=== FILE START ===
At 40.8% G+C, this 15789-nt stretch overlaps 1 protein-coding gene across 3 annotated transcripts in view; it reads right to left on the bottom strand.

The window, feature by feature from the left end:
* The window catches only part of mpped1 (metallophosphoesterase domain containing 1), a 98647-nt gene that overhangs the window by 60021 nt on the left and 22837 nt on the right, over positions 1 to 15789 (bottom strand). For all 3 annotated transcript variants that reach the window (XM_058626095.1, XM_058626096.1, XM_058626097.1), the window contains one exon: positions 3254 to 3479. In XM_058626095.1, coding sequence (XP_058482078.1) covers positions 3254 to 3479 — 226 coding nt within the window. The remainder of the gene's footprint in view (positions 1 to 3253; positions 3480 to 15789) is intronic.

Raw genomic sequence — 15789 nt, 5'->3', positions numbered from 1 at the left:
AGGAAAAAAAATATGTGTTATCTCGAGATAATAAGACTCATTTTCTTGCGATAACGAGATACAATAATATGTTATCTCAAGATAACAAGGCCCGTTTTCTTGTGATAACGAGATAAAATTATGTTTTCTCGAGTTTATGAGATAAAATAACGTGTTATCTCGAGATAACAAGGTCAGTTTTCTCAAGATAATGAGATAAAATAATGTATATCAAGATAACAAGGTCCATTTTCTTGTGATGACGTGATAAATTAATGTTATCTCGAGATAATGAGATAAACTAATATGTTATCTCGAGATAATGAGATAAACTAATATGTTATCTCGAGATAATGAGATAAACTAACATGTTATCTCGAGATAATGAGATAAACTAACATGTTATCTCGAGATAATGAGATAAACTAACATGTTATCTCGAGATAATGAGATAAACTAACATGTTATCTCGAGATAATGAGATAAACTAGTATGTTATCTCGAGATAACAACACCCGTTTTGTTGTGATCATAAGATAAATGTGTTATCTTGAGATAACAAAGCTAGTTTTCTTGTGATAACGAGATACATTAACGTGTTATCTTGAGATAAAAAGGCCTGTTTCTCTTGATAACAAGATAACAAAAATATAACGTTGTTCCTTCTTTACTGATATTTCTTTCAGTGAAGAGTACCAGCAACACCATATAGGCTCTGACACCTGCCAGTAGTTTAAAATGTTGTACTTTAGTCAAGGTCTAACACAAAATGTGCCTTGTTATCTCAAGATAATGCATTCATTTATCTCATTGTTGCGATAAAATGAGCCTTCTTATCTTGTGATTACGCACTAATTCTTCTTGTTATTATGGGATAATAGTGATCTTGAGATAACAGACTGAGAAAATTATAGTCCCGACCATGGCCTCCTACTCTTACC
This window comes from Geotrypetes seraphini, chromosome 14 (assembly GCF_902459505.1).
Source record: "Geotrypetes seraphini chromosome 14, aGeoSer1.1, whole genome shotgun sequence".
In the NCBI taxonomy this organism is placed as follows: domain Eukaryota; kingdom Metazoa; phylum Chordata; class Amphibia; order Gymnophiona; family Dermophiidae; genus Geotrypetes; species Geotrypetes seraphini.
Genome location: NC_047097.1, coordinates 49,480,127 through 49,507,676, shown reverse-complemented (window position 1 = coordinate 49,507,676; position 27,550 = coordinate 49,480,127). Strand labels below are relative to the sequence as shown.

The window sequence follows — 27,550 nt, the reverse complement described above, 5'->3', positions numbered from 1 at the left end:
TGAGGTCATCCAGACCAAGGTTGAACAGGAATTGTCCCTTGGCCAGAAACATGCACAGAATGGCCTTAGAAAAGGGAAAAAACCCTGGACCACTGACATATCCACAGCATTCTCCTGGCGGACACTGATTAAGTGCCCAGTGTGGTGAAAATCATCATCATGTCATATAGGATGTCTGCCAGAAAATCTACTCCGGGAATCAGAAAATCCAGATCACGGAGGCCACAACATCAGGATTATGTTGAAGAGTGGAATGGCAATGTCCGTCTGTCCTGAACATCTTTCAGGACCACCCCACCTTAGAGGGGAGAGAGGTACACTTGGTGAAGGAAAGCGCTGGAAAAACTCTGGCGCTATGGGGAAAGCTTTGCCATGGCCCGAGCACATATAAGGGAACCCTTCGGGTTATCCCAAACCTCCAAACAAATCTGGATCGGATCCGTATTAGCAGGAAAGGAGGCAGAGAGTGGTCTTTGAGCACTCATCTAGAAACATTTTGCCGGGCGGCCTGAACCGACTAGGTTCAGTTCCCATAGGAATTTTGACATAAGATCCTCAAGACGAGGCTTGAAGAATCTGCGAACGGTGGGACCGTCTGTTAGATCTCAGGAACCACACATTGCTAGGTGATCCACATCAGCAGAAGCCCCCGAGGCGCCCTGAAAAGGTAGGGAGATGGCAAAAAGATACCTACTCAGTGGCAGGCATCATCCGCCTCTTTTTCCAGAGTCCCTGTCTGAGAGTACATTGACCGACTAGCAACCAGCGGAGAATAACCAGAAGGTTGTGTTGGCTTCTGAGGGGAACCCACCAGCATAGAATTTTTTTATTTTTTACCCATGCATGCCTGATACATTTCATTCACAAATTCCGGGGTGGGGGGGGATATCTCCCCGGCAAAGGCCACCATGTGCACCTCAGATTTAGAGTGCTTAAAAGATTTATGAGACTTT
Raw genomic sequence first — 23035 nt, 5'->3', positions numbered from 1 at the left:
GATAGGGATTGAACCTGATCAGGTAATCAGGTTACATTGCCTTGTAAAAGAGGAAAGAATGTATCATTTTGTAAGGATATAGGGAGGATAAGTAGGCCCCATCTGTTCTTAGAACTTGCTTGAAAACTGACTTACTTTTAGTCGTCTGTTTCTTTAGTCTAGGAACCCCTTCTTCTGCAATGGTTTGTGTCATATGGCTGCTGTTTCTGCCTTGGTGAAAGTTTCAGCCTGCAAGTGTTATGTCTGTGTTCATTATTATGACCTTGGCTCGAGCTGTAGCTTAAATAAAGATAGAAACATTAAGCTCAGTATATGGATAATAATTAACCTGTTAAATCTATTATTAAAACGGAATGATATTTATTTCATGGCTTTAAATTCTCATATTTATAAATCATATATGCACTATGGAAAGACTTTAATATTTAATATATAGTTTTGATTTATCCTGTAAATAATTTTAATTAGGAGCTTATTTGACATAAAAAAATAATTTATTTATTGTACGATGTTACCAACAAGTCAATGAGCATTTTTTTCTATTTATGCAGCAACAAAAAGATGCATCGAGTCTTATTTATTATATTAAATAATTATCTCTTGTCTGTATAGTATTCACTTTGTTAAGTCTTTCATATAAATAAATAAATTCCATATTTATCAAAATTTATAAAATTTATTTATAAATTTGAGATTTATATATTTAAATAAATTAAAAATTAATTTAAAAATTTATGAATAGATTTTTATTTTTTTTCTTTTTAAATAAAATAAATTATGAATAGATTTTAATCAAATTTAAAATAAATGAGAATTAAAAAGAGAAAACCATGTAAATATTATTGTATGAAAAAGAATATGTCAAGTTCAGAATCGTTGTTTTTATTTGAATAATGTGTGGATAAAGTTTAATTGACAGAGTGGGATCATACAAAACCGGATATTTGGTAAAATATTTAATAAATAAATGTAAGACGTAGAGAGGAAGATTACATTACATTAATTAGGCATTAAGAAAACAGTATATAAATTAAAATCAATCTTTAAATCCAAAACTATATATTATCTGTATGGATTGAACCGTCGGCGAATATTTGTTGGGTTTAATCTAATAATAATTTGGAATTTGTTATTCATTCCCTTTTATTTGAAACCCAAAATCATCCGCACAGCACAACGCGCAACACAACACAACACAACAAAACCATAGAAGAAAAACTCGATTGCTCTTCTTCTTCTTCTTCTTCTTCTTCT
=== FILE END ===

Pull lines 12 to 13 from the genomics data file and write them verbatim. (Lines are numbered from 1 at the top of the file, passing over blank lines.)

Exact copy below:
Raw genomic sequence first — 23035 nt, 5'->3', positions numbered from 1 at the left:
GATAGGGATTGAACCTGATCAGGTAATCAGGTTACATTGCCTTGTAAAAGAGGAAAGAATGTATCATTTTGTAAGGATATAGGGAGGATAAGTAGGCCCCATCTGTTCTTAGAACTTGCTTGAAAACTGACTTACTTTTAGTCGTCTGTTTCTTTAGTCTAGGAACCCCTTCTTCTGCAATGGTTTGTGTCATATGGCTGCTGTTTCTGCCTTGGTGAAAGTTTCAGCCTGCAAGTGTTATGTCTGTGTTCATTATTATGACCTTGGCTCGAGCTGTAGCTTAAATAAAGATAGAAACATTAAGCTCAGTATATGGATAATAATTAACCTGTTAAATCTATTATTAAAACGGAATGATATTTATTTCATGGCTTTAAATTCTCATATTTATAAATCATATATGCACTATGGAAAGACTTTAATATTTAATATATAGTTTTGATTTATCCTGTAAATAATTTTAATTAGGAGCTTATTTGACATAAAAAAATAATTTATTTATTGTACGATGTTACCAACAAGTCAATGAGCATTTTTTTCTATTTATGCAGCAACAAAAAGATGCATCGAGTCTTATTTATTATATTAAATAATTATCTCTTGTCTGTATAGTATTCACTTTGTTAAGTCTTTCATATAAATAAATAAATTCCATATTTATCAAAATTTATAAAATTTATTTATAAATTTGAGATTTATATATTTAAATAAATTAAAAATTAATTTAAAAATTTATGAATAGATTTTTATTTTTTTTCTTTTTAAATAAAATAAATTATGAATAGATTTTAATCAAATTTAAAATAAATGAGAATTAAAAAGAGAAAACCATGTAAATATTATTGTATGAAAAAGAATATGTCAAGTTCAGAATCGTTGTTTTTATTTGAATAATGTGTGGATAAAGTTTAATTGACAGAGTGGGATCATACAAAACCGGATATTTGGTAAAATATTTAATAAATAAATGTAAGACGTAGAGAGGAAGATTACATTACATTAATTAGGCATTAAGAAAACAGTATATAAATTAAAATCAATCTTTAAATCCAAAACTATATATTATCTGTATGGATTGAACCGTCGGCGAATATTTGTTGGGTTTAATCTAATAATAATTTGGAATTTGTTATTCATTCCCTTTTATTTGAAACCCAAAATCATCCGCACAGCACAACGCGCAACACAACACAACACAACAAAACCATAGAAGAAAAACTCGATTGCTCTTCTTCTTCTTCTTCTTCTTCTTCT